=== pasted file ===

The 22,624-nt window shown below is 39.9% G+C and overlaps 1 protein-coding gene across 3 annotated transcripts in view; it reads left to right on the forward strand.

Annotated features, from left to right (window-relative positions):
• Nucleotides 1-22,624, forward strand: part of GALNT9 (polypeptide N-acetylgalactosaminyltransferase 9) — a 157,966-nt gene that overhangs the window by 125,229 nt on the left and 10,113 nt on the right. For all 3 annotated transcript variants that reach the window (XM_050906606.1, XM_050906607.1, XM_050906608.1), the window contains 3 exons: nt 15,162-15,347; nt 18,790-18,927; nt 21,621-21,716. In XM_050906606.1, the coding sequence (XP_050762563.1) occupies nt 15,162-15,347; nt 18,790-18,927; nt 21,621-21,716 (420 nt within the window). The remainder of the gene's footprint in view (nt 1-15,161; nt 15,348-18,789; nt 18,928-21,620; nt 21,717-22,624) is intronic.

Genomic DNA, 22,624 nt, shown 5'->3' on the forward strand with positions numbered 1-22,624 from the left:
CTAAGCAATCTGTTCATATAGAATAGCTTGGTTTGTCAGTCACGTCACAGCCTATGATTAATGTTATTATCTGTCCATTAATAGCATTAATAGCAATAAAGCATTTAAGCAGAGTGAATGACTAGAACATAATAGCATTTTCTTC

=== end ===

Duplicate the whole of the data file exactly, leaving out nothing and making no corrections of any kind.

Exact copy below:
The 22,624-nt window shown below is 39.9% G+C and overlaps 1 protein-coding gene across 3 annotated transcripts in view; it reads left to right on the forward strand.

Annotated features, from left to right (window-relative positions):
• Nucleotides 1-22,624, forward strand: part of GALNT9 (polypeptide N-acetylgalactosaminyltransferase 9) — a 157,966-nt gene that overhangs the window by 125,229 nt on the left and 10,113 nt on the right. For all 3 annotated transcript variants that reach the window (XM_050906606.1, XM_050906607.1, XM_050906608.1), the window contains 3 exons: nt 15,162-15,347; nt 18,790-18,927; nt 21,621-21,716. In XM_050906606.1, the coding sequence (XP_050762563.1) occupies nt 15,162-15,347; nt 18,790-18,927; nt 21,621-21,716 (420 nt within the window). The remainder of the gene's footprint in view (nt 1-15,161; nt 15,348-18,789; nt 18,928-21,620; nt 21,717-22,624) is intronic.

Genomic DNA, 22,624 nt, shown 5'->3' on the forward strand with positions numbered 1-22,624 from the left:
CTAAGCAATCTGTTCATATAGAATAGCTTGGTTTGTCAGTCACGTCACAGCCTATGATTAATGTTATTATCTGTCCATTAATAGCATTAATAGCAATAAAGCATTTAAGCAGAGTGAATGACTAGAACATAATAGCATTTTCTTC